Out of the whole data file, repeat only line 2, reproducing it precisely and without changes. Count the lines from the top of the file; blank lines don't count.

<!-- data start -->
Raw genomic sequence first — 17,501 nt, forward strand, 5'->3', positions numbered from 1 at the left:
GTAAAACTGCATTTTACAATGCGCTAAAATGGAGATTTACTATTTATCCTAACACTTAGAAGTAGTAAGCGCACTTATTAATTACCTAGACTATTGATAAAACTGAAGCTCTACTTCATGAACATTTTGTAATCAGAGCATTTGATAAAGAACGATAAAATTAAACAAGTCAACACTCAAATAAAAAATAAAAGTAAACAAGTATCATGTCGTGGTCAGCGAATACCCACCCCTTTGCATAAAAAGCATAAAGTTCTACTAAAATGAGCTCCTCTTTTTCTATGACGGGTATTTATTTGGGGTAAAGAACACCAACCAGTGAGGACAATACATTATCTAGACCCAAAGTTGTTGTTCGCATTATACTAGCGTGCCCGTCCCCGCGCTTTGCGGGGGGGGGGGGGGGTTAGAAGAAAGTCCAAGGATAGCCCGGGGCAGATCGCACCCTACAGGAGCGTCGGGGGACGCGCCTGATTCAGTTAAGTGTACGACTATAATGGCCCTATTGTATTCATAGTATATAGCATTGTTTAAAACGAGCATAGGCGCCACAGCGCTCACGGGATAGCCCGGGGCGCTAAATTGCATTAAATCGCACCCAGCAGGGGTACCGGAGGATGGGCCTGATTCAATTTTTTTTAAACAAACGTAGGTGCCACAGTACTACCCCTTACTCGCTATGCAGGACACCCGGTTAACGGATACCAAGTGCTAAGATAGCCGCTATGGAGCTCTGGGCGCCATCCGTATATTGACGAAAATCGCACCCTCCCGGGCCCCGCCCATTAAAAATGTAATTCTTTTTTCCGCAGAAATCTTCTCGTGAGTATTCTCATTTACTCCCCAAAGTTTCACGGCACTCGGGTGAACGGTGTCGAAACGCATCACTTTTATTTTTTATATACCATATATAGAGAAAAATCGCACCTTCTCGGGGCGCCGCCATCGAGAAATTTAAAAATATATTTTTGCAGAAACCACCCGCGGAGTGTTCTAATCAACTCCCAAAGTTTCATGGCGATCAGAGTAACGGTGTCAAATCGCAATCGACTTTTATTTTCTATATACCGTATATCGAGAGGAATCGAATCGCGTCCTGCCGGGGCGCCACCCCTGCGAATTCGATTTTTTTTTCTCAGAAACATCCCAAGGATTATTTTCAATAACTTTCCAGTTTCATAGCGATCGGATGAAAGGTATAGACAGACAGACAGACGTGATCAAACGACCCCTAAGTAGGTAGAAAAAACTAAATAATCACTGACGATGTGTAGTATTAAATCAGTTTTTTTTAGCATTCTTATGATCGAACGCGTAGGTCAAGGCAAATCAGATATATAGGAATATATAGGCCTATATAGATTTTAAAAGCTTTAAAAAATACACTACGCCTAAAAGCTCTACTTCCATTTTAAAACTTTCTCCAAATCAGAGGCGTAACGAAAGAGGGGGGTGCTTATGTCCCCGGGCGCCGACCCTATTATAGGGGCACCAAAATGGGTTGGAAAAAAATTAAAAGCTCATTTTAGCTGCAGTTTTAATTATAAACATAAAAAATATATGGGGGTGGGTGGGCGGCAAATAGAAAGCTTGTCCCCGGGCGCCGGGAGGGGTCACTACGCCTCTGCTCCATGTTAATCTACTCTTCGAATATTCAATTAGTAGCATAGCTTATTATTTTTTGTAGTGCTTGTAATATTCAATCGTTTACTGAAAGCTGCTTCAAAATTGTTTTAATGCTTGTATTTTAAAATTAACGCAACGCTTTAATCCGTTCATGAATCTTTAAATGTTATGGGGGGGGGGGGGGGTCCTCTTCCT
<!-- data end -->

GTAAAACTGCATTTTACAATGCGCTAAAATGGAGATTTACTATTTATCCTAACACTTAGAAGTAGTAAGCGCACTTATTAATTACCTAGACTATTGATAAAACTGAAGCTCTACTTCATGAACATTTTGTAATCAGAGCATTTGATAAAGAACGATAAAATTAAACAAGTCAACACTCAAATAAAAAATAAAAGTAAACAAGTATCATGTCGTGGTCAGCGAATACCCACCCCTTTGCATAAAAAGCATAAAGTTCTACTAAAATGAGCTCCTCTTTTTCTATGACGGGTATTTATTTGGGGTAAAGAACACCAACCAGTGAGGACAATACATTATCTAGACCCAAAGTTGTTGTTCGCATTATACTAGCGTGCCCGTCCCCGCGCTTTGCGGGGGGGGGGGGGGGTTAGAAGAAAGTCCAAGGATAGCCCGGGGCAGATCGCACCCTACAGGAGCGTCGGGGGACGCGCCTGATTCAGTTAAGTGTACGACTATAATGGCCCTATTGTATTCATAGTATATAGCATTGTTTAAAACGAGCATAGGCGCCACAGCGCTCACGGGATAGCCCGGGGCGCTAAATTGCATTAAATCGCACCCAGCAGGGGTACCGGAGGATGGGCCTGATTCAATTTTTTTTAAACAAACGTAGGTGCCACAGTACTACCCCTTACTCGCTATGCAGGACACCCGGTTAACGGATACCAAGTGCTAAGATAGCCGCTATGGAGCTCTGGGCGCCATCCGTATATTGACGAAAATCGCACCCTCCCGGGCCCCGCCCATTAAAAATGTAATTCTTTTTTCCGCAGAAATCTTCTCGTGAGTATTCTCATTTACTCCCCAAAGTTTCACGGCACTCGGGTGAACGGTGTCGAAACGCATCACTTTTATTTTTTATATACCATATATAGAGAAAAATCGCACCTTCTCGGGGCGCCGCCATCGAGAAATTTAAAAATATATTTTTGCAGAAACCACCCGCGGAGTGTTCTAATCAACTCCCAAAGTTTCATGGCGATCAGAGTAACGGTGTCAAATCGCAATCGACTTTTATTTTCTATATACCGTATATCGAGAGGAATCGAATCGCGTCCTGCCGGGGCGCCACCCCTGCGAATTCGATTTTTTTTTCTCAGAAACATCCCAAGGATTATTTTCAATAACTTTCCAGTTTCATAGCGATCGGATGAAAGGTATAGACAGACAGACAGACGTGATCAAACGACCCCTAAGTAGGTAGAAAAAACTAAATAATCACTGACGATGTGTAGTATTAAATCAGTTTTTTTTAGCATTCTTATGATCGAACGCGTAGGTCAAGGCAAATCAGATATATAGGAATATATAGGCCTATATAGATTTTAAAAGCTTTAAAAAATACACTACGCCTAAAAGCTCTACTTCCATTTTAAAACTTTCTCCAAATCAGAGGCGTAACGAAAGAGGGGGGTGCTTATGTCCCCGGGCGCCGACCCTATTATAGGGGCACCAAAATGGGTTGGAAAAAAATTAAAAGCTCATTTTAGCTGCAGTTTTAATTATAAACATAAAAAATATATGGGGGTGGGTGGGCGGCAAATAGAAAGCTTGTCCCCGGGCGCCGGGAGGGGTCACTACGCCTCTGCTCCATGTTAATCTACTCTTCGAATATTCAATTAGTAGCATAGCTTATTATTTTTTGTAGTGCTTGTAATATTCAATCGTTTACTGAAAGCTGCTTCAAAATTGTTTTAATGCTTGTATTTTAAAATTAACGCAACGCTTTAATCCGTTCATGAATCTTTAAATGTTATGGGGGGGGGGGGGGGTCCTCTTCCT